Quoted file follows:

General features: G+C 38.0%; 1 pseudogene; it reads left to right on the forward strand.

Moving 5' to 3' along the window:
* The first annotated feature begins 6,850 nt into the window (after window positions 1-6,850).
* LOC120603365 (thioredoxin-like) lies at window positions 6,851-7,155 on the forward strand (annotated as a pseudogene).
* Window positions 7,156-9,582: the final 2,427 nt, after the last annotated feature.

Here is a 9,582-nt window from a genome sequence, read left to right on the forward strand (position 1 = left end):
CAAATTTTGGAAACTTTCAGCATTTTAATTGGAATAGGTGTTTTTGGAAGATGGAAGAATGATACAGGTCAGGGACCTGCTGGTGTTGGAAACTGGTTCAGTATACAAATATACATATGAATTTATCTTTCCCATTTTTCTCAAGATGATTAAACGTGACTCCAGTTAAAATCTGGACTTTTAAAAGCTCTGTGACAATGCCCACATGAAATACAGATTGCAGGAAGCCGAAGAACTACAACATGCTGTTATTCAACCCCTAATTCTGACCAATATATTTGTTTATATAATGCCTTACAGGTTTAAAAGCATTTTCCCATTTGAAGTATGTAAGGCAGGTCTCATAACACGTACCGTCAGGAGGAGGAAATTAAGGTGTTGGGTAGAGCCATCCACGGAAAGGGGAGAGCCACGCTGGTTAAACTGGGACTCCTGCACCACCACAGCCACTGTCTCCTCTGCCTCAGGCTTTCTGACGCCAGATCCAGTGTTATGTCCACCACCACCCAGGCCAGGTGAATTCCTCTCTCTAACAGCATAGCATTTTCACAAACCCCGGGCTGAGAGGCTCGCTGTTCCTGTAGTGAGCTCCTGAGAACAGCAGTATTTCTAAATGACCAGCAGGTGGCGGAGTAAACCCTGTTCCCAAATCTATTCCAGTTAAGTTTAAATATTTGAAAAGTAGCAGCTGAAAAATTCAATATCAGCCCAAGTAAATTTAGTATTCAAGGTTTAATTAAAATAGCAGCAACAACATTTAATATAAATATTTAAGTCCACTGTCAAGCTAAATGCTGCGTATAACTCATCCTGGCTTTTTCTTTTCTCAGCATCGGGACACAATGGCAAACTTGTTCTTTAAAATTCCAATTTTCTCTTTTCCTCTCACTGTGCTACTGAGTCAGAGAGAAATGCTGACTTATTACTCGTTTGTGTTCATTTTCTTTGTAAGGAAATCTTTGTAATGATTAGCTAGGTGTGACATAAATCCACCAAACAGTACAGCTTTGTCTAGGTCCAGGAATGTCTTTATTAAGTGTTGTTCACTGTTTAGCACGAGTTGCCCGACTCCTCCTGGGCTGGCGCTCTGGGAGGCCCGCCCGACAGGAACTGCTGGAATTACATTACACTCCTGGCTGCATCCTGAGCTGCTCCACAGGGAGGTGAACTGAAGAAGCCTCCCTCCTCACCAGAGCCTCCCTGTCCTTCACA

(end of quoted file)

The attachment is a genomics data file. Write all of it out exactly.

General features: G+C 38.0%; 1 pseudogene; it reads left to right on the forward strand.

Moving 5' to 3' along the window:
* The first annotated feature begins 6,850 nt into the window (after window positions 1-6,850).
* LOC120603365 (thioredoxin-like) lies at window positions 6,851-7,155 on the forward strand (annotated as a pseudogene).
* Window positions 7,156-9,582: the final 2,427 nt, after the last annotated feature.

Here is a 9,582-nt window from a genome sequence, read left to right on the forward strand (position 1 = left end):
CAAATTTTGGAAACTTTCAGCATTTTAATTGGAATAGGTGTTTTTGGAAGATGGAAGAATGATACAGGTCAGGGACCTGCTGGTGTTGGAAACTGGTTCAGTATACAAATATACATATGAATTTATCTTTCCCATTTTTCTCAAGATGATTAAACGTGACTCCAGTTAAAATCTGGACTTTTAAAAGCTCTGTGACAATGCCCACATGAAATACAGATTGCAGGAAGCCGAAGAACTACAACATGCTGTTATTCAACCCCTAATTCTGACCAATATATTTGTTTATATAATGCCTTACAGGTTTAAAAGCATTTTCCCATTTGAAGTATGTAAGGCAGGTCTCATAACACGTACCGTCAGGAGGAGGAAATTAAGGTGTTGGGTAGAGCCATCCACGGAAAGGGGAGAGCCACGCTGGTTAAACTGGGACTCCTGCACCACCACAGCCACTGTCTCCTCTGCCTCAGGCTTTCTGACGCCAGATCCAGTGTTATGTCCACCACCACCCAGGCCAGGTGAATTCCTCTCTCTAACAGCATAGCATTTTCACAAACCCCGGGCTGAGAGGCTCGCTGTTCCTGTAGTGAGCTCCTGAGAACAGCAGTATTTCTAAATGACCAGCAGGTGGCGGAGTAAACCCTGTTCCCAAATCTATTCCAGTTAAGTTTAAATATTTGAAAAGTAGCAGCTGAAAAATTCAATATCAGCCCAAGTAAATTTAGTATTCAAGGTTTAATTAAAATAGCAGCAACAACATTTAATATAAATATTTAAGTCCACTGTCAAGCTAAATGCTGCGTATAACTCATCCTGGCTTTTTCTTTTCTCAGCATCGGGACACAATGGCAAACTTGTTCTTTAAAATTCCAATTTTCTCTTTTCCTCTCACTGTGCTACTGAGTCAGAGAGAAATGCTGACTTATTACTCGTTTGTGTTCATTTTCTTTGTAAGGAAATCTTTGTAATGATTAGCTAGGTGTGACATAAATCCACCAAACAGTACAGCTTTGTCTAGGTCCAGGAATGTCTTTATTAAGTGTTGTTCACTGTTTAGCACGAGTTGCCCGACTCCTCCTGGGCTGGCGCTCTGGGAGGCCCGCCCGACAGGAACTGCTGGAATTACATTACACTCCTGGCTGCATCCTGAGCTGCTCCACAGGGAGGTGAACTGAAGAAGCCTCCCTCCTCACCAGAGCCTCCCTGTCCTTCACA